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What are Coping Strategies?

 

 

Differing forms of stress are commonly experienced by many people. Coping strategies are the ways that people deal with the stress that they feel. Basically, coping strategies fall into two categories, successful or unsuccessful, or, to put it another way, effective or not effective.

 

 

Coping strategies start developing very naturally after babies are born. A baby feels discomfort in some form, is hungry, is wet, or wants attention, and that is stress. A common coping strategy for babies in unconsciously seeking to reduce their stress is to cry. That gets the parent’s attention, who then does something to alleviate the stress that they perceive that the child is experiencing. This is a coping strategy at the most fundamental level.

 

As the child gets older, different forms of stress are experienced, and to deal with them varying coping strategies are developed. There are two sources for the coping strategies learned by children as they grow: the coping behavior that they observe in adults close to them, and the coping strategies which they develop independently by intuition and trial and error.

 

In the development of coping strategies, the perception of control is a critical element. The purpose of coping strategies is to gain control of some particular situation which is causing the stress, and through exerting the control, reduce the stress. The belief in the actual amount of control exerted by the coping strategy may be real or perceived. If the coping strategy helps the individual actually gain some control of the stress-inducing factor, then the effect of the coping strategy is real. If, on the other hand, the coping strategy only appears to affect the stress-inducing element, but does not actually do so, that is perceived control.

 

The differences in coping strategies is important. This is because stress-inducing coping strategies that have a real effect in controlling the cause of the stress, and through the exertion of that coping strategy, the stress-inducing situation is reduced in its stressful effects, that can be considered to be a successful coping strategy. If the control over the stress-creating situation is not real, but only seemingly effective (in avoiding the problem, for example, as in denial), then the coping strategy is unsuccessful because it doesn’t actually reduce or eliminate the stress by affecting its source. It merely displaces or postpones it.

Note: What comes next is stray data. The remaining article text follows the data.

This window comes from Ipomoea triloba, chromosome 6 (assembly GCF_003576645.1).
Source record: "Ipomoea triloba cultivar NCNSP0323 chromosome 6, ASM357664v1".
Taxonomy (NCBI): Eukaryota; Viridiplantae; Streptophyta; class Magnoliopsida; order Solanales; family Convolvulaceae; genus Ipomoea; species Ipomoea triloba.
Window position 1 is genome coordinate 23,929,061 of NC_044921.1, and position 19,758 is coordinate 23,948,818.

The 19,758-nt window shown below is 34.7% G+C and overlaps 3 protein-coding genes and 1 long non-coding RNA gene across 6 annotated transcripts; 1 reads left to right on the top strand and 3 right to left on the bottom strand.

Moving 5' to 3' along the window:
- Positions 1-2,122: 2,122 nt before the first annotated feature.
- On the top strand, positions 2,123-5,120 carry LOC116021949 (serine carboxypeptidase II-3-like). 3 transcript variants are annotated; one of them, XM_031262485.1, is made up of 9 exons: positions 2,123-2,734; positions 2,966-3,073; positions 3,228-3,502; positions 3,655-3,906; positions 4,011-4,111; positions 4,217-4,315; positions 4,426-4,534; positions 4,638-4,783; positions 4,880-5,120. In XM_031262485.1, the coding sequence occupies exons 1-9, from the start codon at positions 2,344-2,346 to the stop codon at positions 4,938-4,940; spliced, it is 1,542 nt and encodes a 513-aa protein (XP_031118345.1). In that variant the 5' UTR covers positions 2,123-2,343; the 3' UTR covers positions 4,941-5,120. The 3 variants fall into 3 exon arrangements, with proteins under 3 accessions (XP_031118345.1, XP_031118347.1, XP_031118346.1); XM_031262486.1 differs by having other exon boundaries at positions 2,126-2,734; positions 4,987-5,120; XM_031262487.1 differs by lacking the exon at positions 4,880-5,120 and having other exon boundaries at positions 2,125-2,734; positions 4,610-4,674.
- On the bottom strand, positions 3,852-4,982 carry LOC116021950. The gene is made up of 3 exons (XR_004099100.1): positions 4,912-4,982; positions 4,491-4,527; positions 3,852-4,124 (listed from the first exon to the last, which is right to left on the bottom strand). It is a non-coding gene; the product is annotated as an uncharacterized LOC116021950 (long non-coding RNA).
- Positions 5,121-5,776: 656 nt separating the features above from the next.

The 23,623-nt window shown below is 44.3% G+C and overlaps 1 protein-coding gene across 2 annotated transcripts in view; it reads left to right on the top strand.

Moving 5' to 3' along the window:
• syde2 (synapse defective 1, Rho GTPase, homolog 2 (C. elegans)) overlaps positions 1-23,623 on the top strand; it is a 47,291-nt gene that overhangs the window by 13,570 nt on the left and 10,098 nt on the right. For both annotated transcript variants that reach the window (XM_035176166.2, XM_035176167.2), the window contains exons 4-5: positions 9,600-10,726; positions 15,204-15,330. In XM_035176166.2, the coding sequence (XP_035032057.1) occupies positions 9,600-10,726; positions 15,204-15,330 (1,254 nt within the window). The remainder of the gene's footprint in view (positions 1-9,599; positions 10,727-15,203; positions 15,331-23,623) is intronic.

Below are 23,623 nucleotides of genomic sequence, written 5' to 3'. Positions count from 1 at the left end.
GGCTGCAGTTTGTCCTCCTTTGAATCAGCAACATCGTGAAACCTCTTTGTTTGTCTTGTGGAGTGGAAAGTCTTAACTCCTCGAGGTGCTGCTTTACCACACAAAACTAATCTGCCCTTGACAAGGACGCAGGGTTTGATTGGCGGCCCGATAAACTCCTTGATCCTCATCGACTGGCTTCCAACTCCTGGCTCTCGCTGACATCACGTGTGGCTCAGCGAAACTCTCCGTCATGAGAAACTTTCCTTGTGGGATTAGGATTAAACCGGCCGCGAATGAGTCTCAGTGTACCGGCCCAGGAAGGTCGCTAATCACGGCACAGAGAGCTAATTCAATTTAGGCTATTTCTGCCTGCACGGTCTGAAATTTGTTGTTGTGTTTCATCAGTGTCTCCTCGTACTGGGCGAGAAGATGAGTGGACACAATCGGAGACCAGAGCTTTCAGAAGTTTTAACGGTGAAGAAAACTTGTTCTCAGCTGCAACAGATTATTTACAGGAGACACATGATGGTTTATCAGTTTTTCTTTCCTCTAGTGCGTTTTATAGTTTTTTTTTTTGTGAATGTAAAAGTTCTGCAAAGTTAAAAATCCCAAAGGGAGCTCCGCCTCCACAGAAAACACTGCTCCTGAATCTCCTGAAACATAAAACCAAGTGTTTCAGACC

As people go through life, they develop a broad array of coping strategies, each focused on some particular or general source of stress. Many are successful, but also, often, some are not. That is where the psychologist and psychological counseling come in. The psychologist has the special training to help you to discover the actual source of the stress. As things happen to us in life, feelings of stress may arise from a variety of sources, and sometimes they are combined, and sometimes we feel the stress but have difficulty in specifically identifying the source of the stress. Thus, in order to develop effective and useful coping strategies, you must first accurately and specifically identify the source of the stress. That is what develops out of the input from and your interaction with a psychologist. The psychologist helps you to determine exactly what the source or sources of the stress is/are.

 

Once that has been accomplished, then the next step for the psychologist is to determine approaches to the problem, and the creation and development of effective coping strategies is the critical part of the process. Through the individual’s working closely with the psychologist, one or more successful coping strategies is developed which the individual then applies and puts to use in the alleviation of stress from the identified source or sources. Therefore, the psychologist provide knowledge and insight which the individual does not have, and the psychologist uses that knowledge and insight to create successful coping strategies that you can use to reduce the stress in your life.

 

Thus, if you are feeling out of control of the stressors in your life and the coping strategies that you are using don’t seem to be working, then it’s time to consult with a psychologist.

 

Next: More on Coping Strategies

 

 

 

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